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Imran Khan seeks contempt of court proceedings against Pemra

LHC suspended watchdog's notification banning broadcast of Khan's speeches on television channels

By Shahid Hussain
April 01, 2023
PTI Chairman Imran Khan delivers a speech in Multan in September 2022. — AFP
PTI Chairman Imran Khan delivers a speech in Multan in September 2022. — AFP

LAHORE: Pakistan Tehreek-e-Insaf (PTI) Chairman Imran Khan has filed a contempt of court petition against Pakistan Electronic Media Regulatory Authority (Pemra) in the Lahore High Court (LHC) after the electronic media watchdog "failed" to adhere to its judgment suspending the ban on his speeches.

The PTI chief, in the plea, has claimed that Pemra — despite court orders — has not lifted the ban on his speeches.

The provincial top court, last month, suspended the watchdog's notification banning the broadcast of Khan's speeches on television channels.

In view of his “provocative statements against the state institutions and officers”, Pemra imposed a ban on broadcasting live and recorded speeches of Khan on all satellite TV channels with immediate effect on March 5.

The petition by the former premier — whose government was ousted from office in April last year after a no-confidence motion — stated that the court had directed Pemra not to impose any ban on the broadcasting of the former prime minister’s speeches which are being prevented from being aired despite orders and deemed the authority’s act as contempt of court.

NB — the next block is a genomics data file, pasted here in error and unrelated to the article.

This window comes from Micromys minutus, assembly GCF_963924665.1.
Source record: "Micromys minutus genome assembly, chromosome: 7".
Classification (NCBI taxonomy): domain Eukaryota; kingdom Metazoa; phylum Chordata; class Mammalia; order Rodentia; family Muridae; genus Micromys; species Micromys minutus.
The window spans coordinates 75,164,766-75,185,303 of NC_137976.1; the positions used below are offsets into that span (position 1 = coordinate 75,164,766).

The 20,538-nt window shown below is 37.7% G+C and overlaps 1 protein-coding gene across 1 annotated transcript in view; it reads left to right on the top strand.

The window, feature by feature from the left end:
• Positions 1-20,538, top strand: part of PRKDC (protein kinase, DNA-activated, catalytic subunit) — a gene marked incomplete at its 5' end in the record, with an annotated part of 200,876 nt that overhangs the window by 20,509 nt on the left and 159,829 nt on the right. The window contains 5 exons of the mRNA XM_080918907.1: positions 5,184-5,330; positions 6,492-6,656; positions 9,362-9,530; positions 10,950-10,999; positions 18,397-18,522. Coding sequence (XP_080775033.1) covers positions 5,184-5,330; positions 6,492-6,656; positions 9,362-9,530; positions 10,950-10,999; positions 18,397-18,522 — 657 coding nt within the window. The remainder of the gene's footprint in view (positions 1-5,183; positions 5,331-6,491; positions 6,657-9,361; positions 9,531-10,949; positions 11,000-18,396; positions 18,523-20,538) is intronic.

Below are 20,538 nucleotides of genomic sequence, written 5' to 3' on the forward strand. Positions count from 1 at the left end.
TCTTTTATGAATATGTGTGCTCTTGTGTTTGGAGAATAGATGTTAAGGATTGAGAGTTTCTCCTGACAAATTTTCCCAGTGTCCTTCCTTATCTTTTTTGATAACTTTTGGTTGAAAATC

“That the Respondent has failed to abide by his constitutional obligations envisaged under the Article 204 of the Constitution of Pakistan, 1973,” read Khan’s plea.

The plea has sought action against responsible officers for contempt of court under Article 204 of the Constitution.

“The Respondent be summoned and proceeded against under Article 204 of the Constitution of the Islamic Republic of Pakistan, 1973, read with Sections 3&4 of the Contempt of Court Ordinance, 2003, and be punished accordingly for having committed willful contempt of the Order of this Honorable Court,” the petition read.

The former premier, in his plea, wrote that Pemra’s actions are contrary to and in contradiction with Article 10-A of the Constitution of Pakistan.

“The same are bad in law being ‘ultra vires’ the Constitution, illegal, without jurisdiction, against the fundamental rights of the Petitioner and of no legal effect. In view whereof, the Respondents should refrain from acting in a manner prejudicial to the interests of the Petitioners and contrary to law and Constitution,” said the petition.

It added that the electronic media watchdog is being “discriminatory, oppressive, unjust, and violative of fundamental rights especially denying the access to justice to the citizens for having a fair trial and violative of Rule of Law and due process of Law.”

“That impugned action of the Respondent is ‘ultravires’ according to Articles 8, 9, 18, and 25 of the Constitution of the Islamic Republic of Pakistan 1973,” the petition mentioned.

Khan also stated that Pemra has “willfully flouted” the court’s judgment lowering its prestige and honour. The watchdog, through the order’s violation, has ridiculed the authority of the court resorting to clear disobedience; hence, it is “liable to be punished as prescribed by the law of the Contempt of Court.”